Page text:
At Uncorked, we have a ton of opportunities to make things with new tools and technologies in areas where standards aren’t fully defined and there’s still a lot of blank space.
Most recently, we found ourselves developing Skills for Alexa. If you aren’t familiar or haven’t been spending any time talking to a lighted column or a hockey-puck-looking device somewhere in your home, Skills are essentially apps for your Alexa.
You can browse Amazon’s Skills Library and simply ask, “Alexa, add the Lyft Skill.” From there you can have Alexa summon her new Skill at any time by asking: “Alexa, ask Lyft to call a ride,” to which she might reply, “OK! Larry in a Ford Fusion is five minutes away.”
Skills are the primary way, beyond Amazon’s built-in interactions and services, that people can use Alexa to enrich their lives.
While chatting about Alexa Skills with Leia Sefkin, our director of technology, she suggested that we make a “Choose Your Own Adventure” type game, to learn more about the platform. When we thought about what people might do with Skills, discussions kept coming back to the type of architecture that Alexa requires.
With the current state of voice AI—Alexa listening to what you ask, and attempting to respond appropriately—still being very young, developers are trying to figure out what to do beyond getting directions, or the weather report, or a ride from Larry. While Alexa meets the mark, for the most part, in these basic things, most Skills aren’t usually meant to last beyond one or two steps, and don’t support complex interactions.
Using the Alexa, in its early environment, made me think of early days of computer games: low-res graphics, still images, not many options. And when you think back to those heady days of floppy discs and terrible sound, one game comes to mind: Oregon Trail.
We had it on the Apple LC’s in grammar school—you remember, the low-cost color ones on top of the pizza-box looking case—and we would play it during computer lab. And when you think about it, the idea works perfectly built solely for voice. Alexa gives you options, you choose, and suffer the ramifications: cholera and dysentery plus a really expensive wagon wheel to replace the one you broke while driving it too fast.
Since we have no visuals and our grisly fate must be told to us by Alexa at every turn, Alexa’s Oregon Trail had to be even more simple than the original game. Like the desolate trail, full of death and hardship, we tried to keep the blabber to a minimum.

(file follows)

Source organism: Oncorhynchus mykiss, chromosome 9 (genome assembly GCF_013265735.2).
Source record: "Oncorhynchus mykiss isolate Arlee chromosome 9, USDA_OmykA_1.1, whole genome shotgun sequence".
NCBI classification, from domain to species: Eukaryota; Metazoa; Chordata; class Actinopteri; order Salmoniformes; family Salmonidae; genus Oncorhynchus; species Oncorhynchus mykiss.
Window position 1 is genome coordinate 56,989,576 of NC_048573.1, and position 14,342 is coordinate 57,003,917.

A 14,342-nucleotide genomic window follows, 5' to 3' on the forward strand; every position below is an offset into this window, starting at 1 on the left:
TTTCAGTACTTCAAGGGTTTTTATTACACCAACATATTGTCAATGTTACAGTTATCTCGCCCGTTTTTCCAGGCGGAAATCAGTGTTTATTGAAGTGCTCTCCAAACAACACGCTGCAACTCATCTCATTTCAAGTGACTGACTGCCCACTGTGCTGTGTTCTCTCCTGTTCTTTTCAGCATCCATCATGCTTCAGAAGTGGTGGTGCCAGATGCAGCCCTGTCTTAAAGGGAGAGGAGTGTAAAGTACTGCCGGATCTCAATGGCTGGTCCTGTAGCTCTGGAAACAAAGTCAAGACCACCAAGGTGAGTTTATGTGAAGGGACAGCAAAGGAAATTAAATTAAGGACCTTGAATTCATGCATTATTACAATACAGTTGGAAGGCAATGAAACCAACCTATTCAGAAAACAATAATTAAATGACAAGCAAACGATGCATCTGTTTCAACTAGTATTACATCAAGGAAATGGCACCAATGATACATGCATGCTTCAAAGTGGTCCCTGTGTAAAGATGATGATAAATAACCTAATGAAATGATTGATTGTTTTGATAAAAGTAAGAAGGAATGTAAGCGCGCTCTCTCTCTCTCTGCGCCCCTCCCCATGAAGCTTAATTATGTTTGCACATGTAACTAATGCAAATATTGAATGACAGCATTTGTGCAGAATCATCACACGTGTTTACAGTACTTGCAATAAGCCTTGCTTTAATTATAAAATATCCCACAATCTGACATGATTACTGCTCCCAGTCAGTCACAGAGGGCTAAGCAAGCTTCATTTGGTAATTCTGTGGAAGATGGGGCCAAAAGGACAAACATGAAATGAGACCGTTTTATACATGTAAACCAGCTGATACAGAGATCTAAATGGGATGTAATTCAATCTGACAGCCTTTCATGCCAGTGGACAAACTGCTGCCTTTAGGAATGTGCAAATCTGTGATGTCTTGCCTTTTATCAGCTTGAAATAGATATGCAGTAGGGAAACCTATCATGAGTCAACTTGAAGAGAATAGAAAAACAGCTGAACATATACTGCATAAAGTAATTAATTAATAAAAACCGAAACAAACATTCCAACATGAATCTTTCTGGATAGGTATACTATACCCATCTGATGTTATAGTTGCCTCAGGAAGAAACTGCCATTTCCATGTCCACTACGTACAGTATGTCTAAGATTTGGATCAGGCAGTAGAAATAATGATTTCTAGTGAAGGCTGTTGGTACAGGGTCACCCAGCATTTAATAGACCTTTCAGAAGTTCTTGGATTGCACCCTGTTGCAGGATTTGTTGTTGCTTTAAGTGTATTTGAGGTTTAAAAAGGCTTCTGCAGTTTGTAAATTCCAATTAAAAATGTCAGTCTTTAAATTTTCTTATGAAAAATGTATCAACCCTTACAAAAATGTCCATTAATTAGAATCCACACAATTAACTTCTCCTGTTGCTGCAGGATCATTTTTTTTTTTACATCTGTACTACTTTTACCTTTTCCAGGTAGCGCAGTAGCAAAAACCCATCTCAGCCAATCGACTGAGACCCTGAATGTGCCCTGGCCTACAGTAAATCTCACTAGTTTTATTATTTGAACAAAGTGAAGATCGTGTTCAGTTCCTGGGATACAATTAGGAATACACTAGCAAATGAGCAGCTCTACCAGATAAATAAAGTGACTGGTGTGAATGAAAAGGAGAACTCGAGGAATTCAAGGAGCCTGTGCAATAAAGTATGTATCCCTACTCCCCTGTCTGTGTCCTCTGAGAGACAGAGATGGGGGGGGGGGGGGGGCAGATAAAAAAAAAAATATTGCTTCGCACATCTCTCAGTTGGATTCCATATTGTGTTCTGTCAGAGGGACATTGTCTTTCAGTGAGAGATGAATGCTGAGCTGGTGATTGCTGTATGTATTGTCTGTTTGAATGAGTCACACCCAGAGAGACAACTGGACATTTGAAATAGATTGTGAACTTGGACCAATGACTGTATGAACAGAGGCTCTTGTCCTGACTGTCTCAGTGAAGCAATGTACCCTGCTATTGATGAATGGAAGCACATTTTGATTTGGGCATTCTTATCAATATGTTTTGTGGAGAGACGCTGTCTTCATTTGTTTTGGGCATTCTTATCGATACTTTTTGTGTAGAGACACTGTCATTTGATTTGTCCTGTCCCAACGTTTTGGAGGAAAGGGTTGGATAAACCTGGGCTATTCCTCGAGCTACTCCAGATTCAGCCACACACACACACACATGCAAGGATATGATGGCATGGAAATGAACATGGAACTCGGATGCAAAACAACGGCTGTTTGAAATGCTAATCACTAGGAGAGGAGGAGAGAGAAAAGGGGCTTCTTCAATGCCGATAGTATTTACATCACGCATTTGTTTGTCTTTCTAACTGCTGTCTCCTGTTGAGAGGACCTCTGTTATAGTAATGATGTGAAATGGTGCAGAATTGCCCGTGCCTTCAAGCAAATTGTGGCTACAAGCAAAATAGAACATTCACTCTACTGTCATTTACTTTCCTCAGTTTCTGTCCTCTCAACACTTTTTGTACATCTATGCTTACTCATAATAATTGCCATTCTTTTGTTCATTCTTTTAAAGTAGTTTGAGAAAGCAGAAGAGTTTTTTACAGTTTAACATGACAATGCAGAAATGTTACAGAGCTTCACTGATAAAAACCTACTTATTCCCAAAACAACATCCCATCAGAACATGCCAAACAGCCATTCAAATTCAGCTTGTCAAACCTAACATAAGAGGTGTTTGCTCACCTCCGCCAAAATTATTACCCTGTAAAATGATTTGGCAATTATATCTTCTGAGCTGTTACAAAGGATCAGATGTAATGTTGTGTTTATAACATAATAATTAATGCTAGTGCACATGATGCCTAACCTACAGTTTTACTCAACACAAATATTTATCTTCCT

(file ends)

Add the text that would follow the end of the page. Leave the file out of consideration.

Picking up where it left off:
How to Play
To start, there’s no family of five. This is a solo trip. But, we’ve got the trail, with similar stops, directional choices, and everyone’s favorite river-crossing methods. Departing from Independence, MO., the player chooses directions, encounters wild fruit, and comes to rivers—needing to decide whether to ford the river or caulk the wagon and float across.
After each of these events the player can “continue on the trail,” or “stop and rest” for a day. Each time the player continues on the trail, we add on a trip day and subtract food by five pounds—then assess their health by the amount of food. We’re still working on some other variables, including how the time of year, weather, and health fall into the equation.
When the player makes it all the way to Oregon without dying alone in a terrible manner, they win!
How it Works
On the technical side, this is all running on Amazon’s Alexa Skills Kit with the default setup. The Skill is registered in the Amazon developer console and the code is run by Lambda using DynamoDB to save the user state.
To that end, everything was pretty straightforward. Though as you can imagine, registering and detecting utterances was a bit tedious. Amazon even sent me a T-shirt for adding a Skill to the library.
How to Get It
The game is still a pre-release alpha, so don’t get too excited about talking your way down the Trail just yet. The reason being that we are still pretty limited in the audio context for now. There are features from the original game that we haven’t figured out an audio version for yet, namely everyone’s favorite: hunting. In addition, other features have proven cumbersome to navigate, such as buying a new axle at the store.
As a developer who mainly makes things for visual and physical interaction, it’s been fun testing the possibilities of voice, and in that finding Alexa’s present limitations. In that vein, here were some of my big takeaways:
If the questions (or answers) are too big, things go south. Smaller chunks are better
The immediacy of Alexa—ordering a car, or turning a light on—doesn’t naturally lend itself to a protracted game experience
It’s not clear how much back-and-forth with Alexa anyone actually wants to have
I’m most excited to see how the best of the visual and voice worlds of development and products collide, and ultimately how adding voice can help guide a user more deeply into an experience. Perhaps, then, our relationship with technology will reach the fertile lands of Willamette Valley.